Wednesday, May 19, 2010

Goulash and Dumplings

Turns out those elephants did make it out the river in one piece after all! I knew you were dying to know.... more than wanting a picture of this recipe anyway. Phew.
I thought we'd begin with 'Goulash and Dumplings' which epitomises the very reason this blog was created. This was one of the first vegan recipes I can remember being a recipe that was shared. My mum veganised it for me from a vegetarian recipe book (Good Housekeeping, Step by Step Vegetarian Cookbook, 1997) and I just remember it tasting SO good that I wanted to shout it from the rooftops. Since then it has been made countless times, I have shared it with friends, with family and with housemates both at home and abroad.
So here it is, my first chance to share with you a simple recipe I love.

2 onions
2 carrots
2 baking potatoes
4 garlic cloves
1 tbsp thyme
2 tsp paprika
1 pint tomato passata (or one 400g tin of chopped tomatoes)
tomato puree
3/4 pint vegetable stock
2 bay leaves
2 red peppers
6oz/150g self raising flour
1/2 tsp salt
4oz/100g vegetable suet
1 tbsp dried tarragon

Peel the potatoes and possibly the carrots, if you don't like the skins, and cut them into cubes (2cm ish), then boil until they are nearly cooked, just to give them a head start.

Chop the onion in half and then thinly slice it into half rings. Chop the garlic finely too. Fry these up in a deep pan with some olive oil. When they are starting to brown off, add the potato and carrot cubes for about 5 minutes.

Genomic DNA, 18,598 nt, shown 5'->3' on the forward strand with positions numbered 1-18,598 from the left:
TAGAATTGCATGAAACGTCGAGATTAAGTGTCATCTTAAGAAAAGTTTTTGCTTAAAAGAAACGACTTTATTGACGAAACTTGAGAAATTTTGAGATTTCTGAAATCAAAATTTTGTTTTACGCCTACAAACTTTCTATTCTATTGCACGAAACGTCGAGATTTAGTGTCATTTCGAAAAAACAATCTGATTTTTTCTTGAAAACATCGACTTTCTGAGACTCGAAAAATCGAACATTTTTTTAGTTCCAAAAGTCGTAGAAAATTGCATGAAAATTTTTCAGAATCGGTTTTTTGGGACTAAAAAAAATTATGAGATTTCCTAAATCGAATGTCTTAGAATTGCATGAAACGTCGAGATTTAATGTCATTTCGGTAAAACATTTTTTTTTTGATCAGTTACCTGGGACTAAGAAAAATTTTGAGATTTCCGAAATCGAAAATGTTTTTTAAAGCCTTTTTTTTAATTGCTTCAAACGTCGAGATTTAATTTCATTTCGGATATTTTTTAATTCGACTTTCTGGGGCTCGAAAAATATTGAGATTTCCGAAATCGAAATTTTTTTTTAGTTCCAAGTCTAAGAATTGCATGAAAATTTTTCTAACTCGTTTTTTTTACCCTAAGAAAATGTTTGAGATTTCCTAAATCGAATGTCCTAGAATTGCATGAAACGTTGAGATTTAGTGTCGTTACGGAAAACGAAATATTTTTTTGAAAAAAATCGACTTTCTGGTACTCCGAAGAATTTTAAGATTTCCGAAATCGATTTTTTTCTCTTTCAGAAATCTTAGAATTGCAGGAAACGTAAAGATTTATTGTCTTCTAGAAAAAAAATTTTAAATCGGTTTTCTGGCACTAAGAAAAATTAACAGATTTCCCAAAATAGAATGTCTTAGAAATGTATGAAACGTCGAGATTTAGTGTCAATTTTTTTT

Add the vegetable stock, passata, tomato puree to your liking, thyme, paprika and bay leaves. Season with salt and pepper to taste. Leave the pot to simmer gently for 30 minutes.

In the meantime, cut the red peppers into thin strips and fry them in some olive oil. Letting them blacken a bit around the edges is a nice touch.

In some more meantime, combine the flour, salt, suet and tarragon in a mixing bowl. Use your judgement with the addition of water until you get a dough that isn't too sticky. If you add too much water by mistake, add a little more flour to dry it off. Mould the mixture into dumplings. I prefer fewer, larger dumplings, but you can try lots of little ones if you'd prefer.

When the 30 minutes of simmering is up, add the red pepper strips and mix in thoroughly. Place the dumplings evenly on top of the goulash so they are sitting comfortably on the surface, just slightly submerged. Cover the pot with a lid and leave to simmer again for a further 25 minutes without removing the lid.

When you do remove the lid, the dough should have puffed up leaving you light and fluffy dumplings. I hope you enjoy my gorgeous goulash!

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